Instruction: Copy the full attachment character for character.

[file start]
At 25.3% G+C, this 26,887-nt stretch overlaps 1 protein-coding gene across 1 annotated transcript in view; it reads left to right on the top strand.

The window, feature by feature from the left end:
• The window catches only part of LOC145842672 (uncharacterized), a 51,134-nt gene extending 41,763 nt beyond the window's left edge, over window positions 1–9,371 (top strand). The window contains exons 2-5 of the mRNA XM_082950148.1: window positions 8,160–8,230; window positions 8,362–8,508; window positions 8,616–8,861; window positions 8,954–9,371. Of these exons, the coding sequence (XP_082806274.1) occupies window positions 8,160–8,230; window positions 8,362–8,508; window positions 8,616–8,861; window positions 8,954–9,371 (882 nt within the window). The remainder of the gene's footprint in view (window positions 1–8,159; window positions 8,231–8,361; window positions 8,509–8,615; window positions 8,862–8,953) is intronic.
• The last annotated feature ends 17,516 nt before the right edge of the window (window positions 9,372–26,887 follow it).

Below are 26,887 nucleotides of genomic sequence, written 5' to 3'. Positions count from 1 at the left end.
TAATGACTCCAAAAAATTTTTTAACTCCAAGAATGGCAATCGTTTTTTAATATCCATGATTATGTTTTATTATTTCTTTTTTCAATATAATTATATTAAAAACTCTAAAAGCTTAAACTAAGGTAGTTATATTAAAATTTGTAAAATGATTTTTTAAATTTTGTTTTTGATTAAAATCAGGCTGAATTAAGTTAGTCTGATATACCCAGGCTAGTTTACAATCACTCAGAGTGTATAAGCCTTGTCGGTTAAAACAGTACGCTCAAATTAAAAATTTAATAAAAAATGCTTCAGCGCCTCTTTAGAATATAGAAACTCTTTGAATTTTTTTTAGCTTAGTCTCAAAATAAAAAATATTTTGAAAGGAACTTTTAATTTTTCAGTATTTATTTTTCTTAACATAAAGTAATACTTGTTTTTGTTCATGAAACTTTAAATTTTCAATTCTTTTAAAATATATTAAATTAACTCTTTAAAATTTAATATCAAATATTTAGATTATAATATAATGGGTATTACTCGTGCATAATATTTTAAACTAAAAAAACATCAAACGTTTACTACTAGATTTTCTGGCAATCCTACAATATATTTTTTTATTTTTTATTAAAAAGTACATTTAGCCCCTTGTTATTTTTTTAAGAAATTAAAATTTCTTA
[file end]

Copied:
At 25.3% G+C, this 26,887-nt stretch overlaps 1 protein-coding gene across 1 annotated transcript in view; it reads left to right on the top strand.

The window, feature by feature from the left end:
• The window catches only part of LOC145842672 (uncharacterized), a 51,134-nt gene extending 41,763 nt beyond the window's left edge, over window positions 1–9,371 (top strand). The window contains exons 2-5 of the mRNA XM_082950148.1: window positions 8,160–8,230; window positions 8,362–8,508; window positions 8,616–8,861; window positions 8,954–9,371. Of these exons, the coding sequence (XP_082806274.1) occupies window positions 8,160–8,230; window positions 8,362–8,508; window positions 8,616–8,861; window positions 8,954–9,371 (882 nt within the window). The remainder of the gene's footprint in view (window positions 1–8,159; window positions 8,231–8,361; window positions 8,509–8,615; window positions 8,862–8,953) is intronic.
• The last annotated feature ends 17,516 nt before the right edge of the window (window positions 9,372–26,887 follow it).

Below are 26,887 nucleotides of genomic sequence, written 5' to 3'. Positions count from 1 at the left end.
TAATGACTCCAAAAAATTTTTTAACTCCAAGAATGGCAATCGTTTTTTAATATCCATGATTATGTTTTATTATTTCTTTTTTCAATATAATTATATTAAAAACTCTAAAAGCTTAAACTAAGGTAGTTATATTAAAATTTGTAAAATGATTTTTTAAATTTTGTTTTTGATTAAAATCAGGCTGAATTAAGTTAGTCTGATATACCCAGGCTAGTTTACAATCACTCAGAGTGTATAAGCCTTGTCGGTTAAAACAGTACGCTCAAATTAAAAATTTAATAAAAAATGCTTCAGCGCCTCTTTAGAATATAGAAACTCTTTGAATTTTTTTTAGCTTAGTCTCAAAATAAAAAATATTTTGAAAGGAACTTTTAATTTTTCAGTATTTATTTTTCTTAACATAAAGTAATACTTGTTTTTGTTCATGAAACTTTAAATTTTCAATTCTTTTAAAATATATTAAATTAACTCTTTAAAATTTAATATCAAATATTTAGATTATAATATAATGGGTATTACTCGTGCATAATATTTTAAACTAAAAAAACATCAAACGTTTACTACTAGATTTTCTGGCAATCCTACAATATATTTTTTTATTTTTTATTAAAAAGTACATTTAGCCCCTTGTTATTTTTTTAAGAAATTAAAATTTCTTA